By Jill Denner, PhD | October 17, 2016
Senior Research Scientist, ETR
Computer science for all? If you’ve been reading the headlines, you have seen the explosion of articles. Proponents argue we must offer computer science (CS) education to all students, in a combination of school and afterschool programs. This movement has been gaining momentum over the last ten years, fueled to a great extent by the National Science Foundation. It culminated in President Obama’s announcement in early 2016 of his CS4All initiative.
At first glance, making CS available to all sounds like a great idea. But there have been concerns about what this looks like in practice.
Questions I hear include: Will efforts to increase computer science in schools take away resources for other valuable programs like art, music and math? Do we really want all children to become computer scientists? Does CS for All just mean more resources are given to the schools and communities that already have teachers who know how to teach CS, and parents who work in CS? And with so many new programs and tools out there, how can we be sure that what our students are being taught is of the highest quality?
Others have written responses to these questions and explained that the expectation in these efforts is not that all children become computer scientists. But learning computer science concepts and practices can connect directly to the arts, literature, math and other core subjects. It involves basic skills and ways of thinking that all students should obtain in school—for example, to be engaged as active citizens, to have the necessary skills to participate in an increasingly tech-based economy, to build thinking styles that allow people to address a range of problems and challenges, and to perform better in subjects such as algebra.
I share the concerns about whether new efforts will perpetuate the diversity gap. While enrollment in CS at universities has increased, student diversity has not. And while the number of programs that claim to teach CS has skyrocketed, very few are grounded in or backed by research or evaluation, or designed with diversity and inclusion in mind.
So adults are debating whether we are pushing too many young people into CS fields, or if we are setting up programs that just bring more of the same types of people into CS. Meanwhile, there are many young people who have the potential and interest to do CS but have not had encouragement or opportunities. The issue is not how to “get” more students, and more diverse students, into CS; it is how to create the right learning environments in every community.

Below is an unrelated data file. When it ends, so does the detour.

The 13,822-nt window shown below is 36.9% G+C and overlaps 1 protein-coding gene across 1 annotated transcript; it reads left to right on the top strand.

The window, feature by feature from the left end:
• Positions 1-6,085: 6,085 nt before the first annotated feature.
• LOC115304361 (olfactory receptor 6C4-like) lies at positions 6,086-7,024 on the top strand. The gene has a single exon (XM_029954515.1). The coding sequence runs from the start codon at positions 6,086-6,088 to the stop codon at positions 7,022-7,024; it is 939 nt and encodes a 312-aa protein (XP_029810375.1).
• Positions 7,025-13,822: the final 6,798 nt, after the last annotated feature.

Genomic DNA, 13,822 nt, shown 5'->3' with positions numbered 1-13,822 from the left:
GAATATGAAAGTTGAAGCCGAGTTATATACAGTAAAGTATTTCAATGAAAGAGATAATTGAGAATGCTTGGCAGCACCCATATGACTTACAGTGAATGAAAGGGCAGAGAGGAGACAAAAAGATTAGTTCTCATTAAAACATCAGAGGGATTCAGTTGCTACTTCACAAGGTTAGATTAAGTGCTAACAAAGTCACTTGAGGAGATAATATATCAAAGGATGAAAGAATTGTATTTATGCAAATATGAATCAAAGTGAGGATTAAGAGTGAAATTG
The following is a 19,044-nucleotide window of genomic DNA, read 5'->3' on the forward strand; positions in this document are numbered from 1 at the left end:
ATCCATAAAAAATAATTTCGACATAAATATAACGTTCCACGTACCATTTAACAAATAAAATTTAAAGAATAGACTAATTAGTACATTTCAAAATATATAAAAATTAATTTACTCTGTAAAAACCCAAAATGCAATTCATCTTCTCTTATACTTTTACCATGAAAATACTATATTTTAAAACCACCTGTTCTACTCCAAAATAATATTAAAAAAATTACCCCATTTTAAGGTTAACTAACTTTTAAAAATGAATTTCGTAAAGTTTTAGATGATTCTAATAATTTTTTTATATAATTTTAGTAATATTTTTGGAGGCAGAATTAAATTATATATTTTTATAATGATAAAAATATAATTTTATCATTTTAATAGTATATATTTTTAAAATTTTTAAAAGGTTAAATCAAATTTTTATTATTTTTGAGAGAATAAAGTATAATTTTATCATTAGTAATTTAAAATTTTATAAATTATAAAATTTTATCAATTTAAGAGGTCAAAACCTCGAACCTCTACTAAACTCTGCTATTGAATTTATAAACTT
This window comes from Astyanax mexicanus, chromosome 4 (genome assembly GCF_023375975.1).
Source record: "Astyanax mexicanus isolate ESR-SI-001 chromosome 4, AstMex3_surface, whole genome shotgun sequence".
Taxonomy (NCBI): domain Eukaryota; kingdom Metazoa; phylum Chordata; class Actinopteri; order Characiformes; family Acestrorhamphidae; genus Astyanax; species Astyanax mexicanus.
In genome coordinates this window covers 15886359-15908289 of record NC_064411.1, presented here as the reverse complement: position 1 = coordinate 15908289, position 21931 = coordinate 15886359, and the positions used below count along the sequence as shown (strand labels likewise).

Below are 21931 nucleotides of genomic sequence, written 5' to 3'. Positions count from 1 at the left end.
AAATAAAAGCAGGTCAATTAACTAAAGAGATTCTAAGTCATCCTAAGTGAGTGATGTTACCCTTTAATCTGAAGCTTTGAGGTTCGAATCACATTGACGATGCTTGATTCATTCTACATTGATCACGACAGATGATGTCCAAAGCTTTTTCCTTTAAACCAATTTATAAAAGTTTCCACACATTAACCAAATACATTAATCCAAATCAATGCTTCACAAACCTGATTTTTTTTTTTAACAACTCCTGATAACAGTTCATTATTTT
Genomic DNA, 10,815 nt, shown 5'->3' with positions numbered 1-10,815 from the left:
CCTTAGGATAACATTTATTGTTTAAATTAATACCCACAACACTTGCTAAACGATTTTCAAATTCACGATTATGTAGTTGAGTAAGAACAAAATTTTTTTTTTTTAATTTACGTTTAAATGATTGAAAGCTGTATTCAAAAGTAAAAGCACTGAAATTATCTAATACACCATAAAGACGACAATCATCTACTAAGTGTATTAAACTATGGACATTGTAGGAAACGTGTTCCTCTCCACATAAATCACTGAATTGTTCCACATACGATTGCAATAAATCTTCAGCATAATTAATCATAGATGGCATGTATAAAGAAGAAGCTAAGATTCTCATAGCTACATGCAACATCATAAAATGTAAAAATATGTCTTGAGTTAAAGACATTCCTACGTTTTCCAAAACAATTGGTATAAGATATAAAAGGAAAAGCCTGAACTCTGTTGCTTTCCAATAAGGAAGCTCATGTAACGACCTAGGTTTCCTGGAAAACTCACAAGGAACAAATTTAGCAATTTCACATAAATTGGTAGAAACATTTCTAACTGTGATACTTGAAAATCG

How do we do that? By making sure that the growing number of efforts to add CS into schools and afterschool programs are well informed by CS education research and practice, teacher training and support, and a perspective of diversity and inclusion.
Starting today, a new tool has become available to help ensure that quality CS is provided for our children. It is A Framework for K-12 Computer Science Education. This framework represents an intense effort led by Code.org. It was guided by the Association for Computing Machinery, Computer Science Teachers Association, the National Integrated Cyber Education Research Center, the National Math + Science Initiative, and dozens of additional writers and advisors.
The framework describes the key concepts and practices that children should obtain at each grade level. It is a critical resource for states, school districts, schools and teachers as they create their own CS standards, curriculum and professional development.
The creators of the framework have kept an eye on issues of equity and inclusion. There is a chapter that describes how concerns about the lack of diversity in CS drove the development of the framework, and how those considerations should be part of how the framework is applied or used. They recognize that teachers are a critical piece in implementing a successful CS4All strategy, and efforts are underway to train teachers (for example, check the resources at the Computer Science Teachers Association and the National Science Foundation).
Do you want to get involved in the national conversation? Do you want to ensure that the CS being added to your local schools and programs really is “for all?” Be sure to look over the framework, and check the resources in the box below.
You can learn more about ETR’s work in diversity in computer science and related STEM fields here.
Jill Denner, PhD, is a Senior Research Scientist at ETR. She does applied research with a focus on increasing the number of women, girls and Latino/a students in computing fields. She is nationally recognized as an expert in strategies to engage girls/women and Latino/a students in computer science, and served as an Advisor on the Framework for K-12 Computer Science Education. She can be reached at firstname.lastname@example.org.